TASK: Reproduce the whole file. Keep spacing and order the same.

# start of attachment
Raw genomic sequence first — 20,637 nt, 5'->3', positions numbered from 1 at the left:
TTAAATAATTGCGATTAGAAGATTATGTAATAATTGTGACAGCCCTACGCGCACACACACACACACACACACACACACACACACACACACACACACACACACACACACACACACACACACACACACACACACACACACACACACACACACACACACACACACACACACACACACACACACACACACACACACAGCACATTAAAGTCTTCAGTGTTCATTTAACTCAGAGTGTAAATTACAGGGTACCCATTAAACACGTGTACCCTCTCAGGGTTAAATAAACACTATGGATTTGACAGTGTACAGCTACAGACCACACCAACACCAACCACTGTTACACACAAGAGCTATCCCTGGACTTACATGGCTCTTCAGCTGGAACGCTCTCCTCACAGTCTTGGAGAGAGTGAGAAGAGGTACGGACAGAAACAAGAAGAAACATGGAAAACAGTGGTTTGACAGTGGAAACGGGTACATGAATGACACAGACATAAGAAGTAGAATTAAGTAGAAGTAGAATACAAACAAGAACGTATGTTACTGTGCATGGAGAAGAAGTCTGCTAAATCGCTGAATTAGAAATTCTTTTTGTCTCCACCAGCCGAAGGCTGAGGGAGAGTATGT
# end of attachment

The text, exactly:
Raw genomic sequence first — 20,637 nt, 5'->3', positions numbered from 1 at the left:
TTAAATAATTGCGATTAGAAGATTATGTAATAATTGTGACAGCCCTACGCGCACACACACACACACACACACACACACACACACACACACACACACACACACACACACACACACACACACACACACACACACACACACACACACACACACACACACACACACACACACACACACACACACACACACACACACAGCACATTAAAGTCTTCAGTGTTCATTTAACTCAGAGTGTAAATTACAGGGTACCCATTAAACACGTGTACCCTCTCAGGGTTAAATAAACACTATGGATTTGACAGTGTACAGCTACAGACCACACCAACACCAACCACTGTTACACACAAGAGCTATCCCTGGACTTACATGGCTCTTCAGCTGGAACGCTCTCCTCACAGTCTTGGAGAGAGTGAGAAGAGGTACGGACAGAAACAAGAAGAAACATGGAAAACAGTGGTTTGACAGTGGAAACGGGTACATGAATGACACAGACATAAGAAGTAGAATTAAGTAGAAGTAGAATACAAACAAGAACGTATGTTACTGTGCATGGAGAAGAAGTCTGCTAAATCGCTGAATTAGAAATTCTTTTTGTCTCCACCAGCCGAAGGCTGAGGGAGAGTATGT